Minimizing the Bias of Subject Matter Experts Through Effective Project Management
– by Gary Hamilton, PMI-RMP, PMP, PgMP; Gareth Byatt, PgMP; and Jeff Hodgkinson, PMI-RMP, PMP, PgMP
Aggregate risk rating and putting in place expert pools are just two examples of how project managers can take steps to minimize the bias of expert opinion in making decisions for their projects (throughout the various phases) by making sure the overall project risk and estimates of work are reasonable for the tasks required. Using a simple risk formula (probability x impact) to validate your information can help you achieve this goal in a precise way.
How to Plan an Information Technology (IT) Risk Assessment
– by Larry Marks, PMP
Risk management is the process that allows IT managers to balance the operational and economic costs of protective measures and achieve gains in mission capability by protecting the IT systems and data that support their organizations’ missions. The purpose of performing an IT risk assessment for IT systems is to minimize any negative impact to an organization and provide a sound basis for management decision making. Effective risk management must be totally integrated into the software/system development life cycle.
The Top Five Mistakes to Avoid While Planning an IT Risk Assessment
– by Larry Marks, PMP
An IT risk assessment is intended to help IT management better allocate resources and perform capital budgeting and assign resources based on a risk-based approach. Various regulatory authorities require risk assessments be performed for all financial institutions. This article goes over what can go wrong while planning and executing an IT risk assessment.
Easy Risk Analysis
– by Teresa James, PMP
I have found the Crawford Slip Method (CSM) a simple and powerful tool for analyzing risk that has the side benefit of supporting team building. This method is an easy way to identify risks with minimal amount of required time, equipment, and training. This article examines some of the aspects of CSM and some from the nominal group technique, which includes the group review and ranking of the answers.
Enterprise IT Integration Framework for Integrating Positive Risks into Project SDLC Processes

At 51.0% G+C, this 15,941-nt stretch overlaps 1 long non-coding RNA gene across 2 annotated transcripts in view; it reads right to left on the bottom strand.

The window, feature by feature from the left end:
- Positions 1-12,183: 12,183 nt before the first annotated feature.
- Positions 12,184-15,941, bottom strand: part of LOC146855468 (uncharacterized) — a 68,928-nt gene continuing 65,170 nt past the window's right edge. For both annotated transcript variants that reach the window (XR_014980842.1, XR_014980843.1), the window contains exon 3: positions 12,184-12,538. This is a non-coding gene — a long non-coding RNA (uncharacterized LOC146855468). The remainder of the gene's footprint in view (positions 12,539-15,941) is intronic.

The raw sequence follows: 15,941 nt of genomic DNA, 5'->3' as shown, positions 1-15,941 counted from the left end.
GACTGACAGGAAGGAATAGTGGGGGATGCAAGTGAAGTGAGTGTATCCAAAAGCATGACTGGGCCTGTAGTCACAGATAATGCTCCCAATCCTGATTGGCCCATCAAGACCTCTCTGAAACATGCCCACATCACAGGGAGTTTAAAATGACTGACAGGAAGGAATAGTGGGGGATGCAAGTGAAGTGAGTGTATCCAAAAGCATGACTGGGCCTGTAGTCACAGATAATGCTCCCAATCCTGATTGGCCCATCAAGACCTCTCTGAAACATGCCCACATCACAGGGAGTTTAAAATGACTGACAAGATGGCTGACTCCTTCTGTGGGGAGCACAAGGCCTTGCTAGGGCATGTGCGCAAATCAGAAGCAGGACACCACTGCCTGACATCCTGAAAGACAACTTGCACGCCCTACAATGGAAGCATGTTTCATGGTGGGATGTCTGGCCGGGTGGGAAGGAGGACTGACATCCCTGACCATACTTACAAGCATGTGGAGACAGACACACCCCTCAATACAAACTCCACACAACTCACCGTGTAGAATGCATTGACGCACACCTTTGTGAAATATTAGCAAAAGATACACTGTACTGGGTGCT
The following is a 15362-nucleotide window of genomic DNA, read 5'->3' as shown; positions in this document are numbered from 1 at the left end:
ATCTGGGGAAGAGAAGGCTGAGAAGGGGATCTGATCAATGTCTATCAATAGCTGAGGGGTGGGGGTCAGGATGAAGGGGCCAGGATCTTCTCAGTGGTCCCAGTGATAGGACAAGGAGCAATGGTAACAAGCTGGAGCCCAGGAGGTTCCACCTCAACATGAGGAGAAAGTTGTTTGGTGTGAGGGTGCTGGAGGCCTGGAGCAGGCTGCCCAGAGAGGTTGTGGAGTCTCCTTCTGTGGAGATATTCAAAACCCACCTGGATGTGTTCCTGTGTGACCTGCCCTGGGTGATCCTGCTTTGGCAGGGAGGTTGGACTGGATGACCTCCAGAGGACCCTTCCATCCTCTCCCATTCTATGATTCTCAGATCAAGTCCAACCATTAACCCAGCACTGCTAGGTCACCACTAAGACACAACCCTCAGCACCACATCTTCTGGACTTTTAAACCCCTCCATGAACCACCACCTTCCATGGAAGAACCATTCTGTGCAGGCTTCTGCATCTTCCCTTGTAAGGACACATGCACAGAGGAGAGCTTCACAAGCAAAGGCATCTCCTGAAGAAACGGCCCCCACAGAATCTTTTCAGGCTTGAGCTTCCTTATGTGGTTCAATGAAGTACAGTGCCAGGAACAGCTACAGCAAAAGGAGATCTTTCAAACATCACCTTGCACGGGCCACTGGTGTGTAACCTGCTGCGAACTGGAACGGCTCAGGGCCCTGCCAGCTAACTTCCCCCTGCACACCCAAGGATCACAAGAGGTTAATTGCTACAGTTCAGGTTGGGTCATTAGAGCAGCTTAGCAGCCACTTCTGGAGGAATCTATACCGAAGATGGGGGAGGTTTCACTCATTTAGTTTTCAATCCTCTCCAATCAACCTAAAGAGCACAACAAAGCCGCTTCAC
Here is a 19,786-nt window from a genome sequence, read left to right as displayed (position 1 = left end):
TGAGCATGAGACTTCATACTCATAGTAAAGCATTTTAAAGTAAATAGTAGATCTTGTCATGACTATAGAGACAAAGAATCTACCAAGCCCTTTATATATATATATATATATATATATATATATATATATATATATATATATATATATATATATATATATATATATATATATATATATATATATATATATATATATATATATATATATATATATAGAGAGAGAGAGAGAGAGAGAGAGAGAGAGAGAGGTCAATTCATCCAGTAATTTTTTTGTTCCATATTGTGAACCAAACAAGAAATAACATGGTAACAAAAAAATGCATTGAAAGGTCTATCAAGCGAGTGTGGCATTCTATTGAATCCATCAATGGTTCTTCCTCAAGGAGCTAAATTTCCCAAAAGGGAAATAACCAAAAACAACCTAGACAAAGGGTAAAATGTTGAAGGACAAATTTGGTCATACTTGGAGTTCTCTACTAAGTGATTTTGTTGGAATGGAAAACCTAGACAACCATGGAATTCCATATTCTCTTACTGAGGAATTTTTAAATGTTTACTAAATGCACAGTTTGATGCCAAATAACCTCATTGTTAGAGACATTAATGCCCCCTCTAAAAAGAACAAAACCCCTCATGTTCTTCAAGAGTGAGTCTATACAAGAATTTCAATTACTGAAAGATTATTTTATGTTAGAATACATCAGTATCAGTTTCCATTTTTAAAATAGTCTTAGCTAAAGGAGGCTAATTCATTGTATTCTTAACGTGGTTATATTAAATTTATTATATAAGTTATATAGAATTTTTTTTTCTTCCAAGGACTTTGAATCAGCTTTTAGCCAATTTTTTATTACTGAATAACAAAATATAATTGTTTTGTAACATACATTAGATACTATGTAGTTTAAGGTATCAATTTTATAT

– by Ravi Yerabolu, PMP
Positive risks always exist, whether or not they are detected or recognized by the project management team. In the context of IT project/program risk management practices, project team(s) are predominantly focused on negative risk identification, related priorities, the probability of occurrence, and associated impact on the project goals/objectives and risk response-planning strategies such as avoid, mitigate, transfer, and accept to address the negative risks. It is important that the project management team is cognizant of the risk/reward duality and that they implement the positive risk/opportunity management integration rigor into project systems development life cycle (SDLC) processes.
Planning Tools Overlooked in Projects
– by Sean Brady, PMP
This article looks at a few tools that can be used in conjunction with each other to enrich the initiating and planning phases. While this article does not attempt to give a detailed description of these tools, we will demonstrate their importance as well as how they can work together, to enrich the initiating and planning phases.
Risk Identification and Assessment
– by Sam Anderson, PMP, CSSBB
One of the most difficult activities in project management is determining what the risks are and how they should be prioritized. The first step in developing a sound Risk Management Plan is to identify risks and determine their potential impact on a project. The purpose of this paper is to investigate why this activity is so difficult, and to suggest a systematic approach to risk identification and assessment.
Visual Ishikawa Risk Technique (VIRT)-An Approach to Risk Management
– by Rubin Jen, PMP, P. Eng.
Visual Ishikawa Risk Technique (VIRT) is a technique that is consistent with the Identify Risks process group of the PMBOK® Guide and uses a risk breakdown structure as its main principle artefact. However, it differs in that it uses the Ishikawa diagram (commonly also known as a fishbone, or cause and effect diagram), for the risk structure, to create a graphic view, as opposed to being text based or tabular.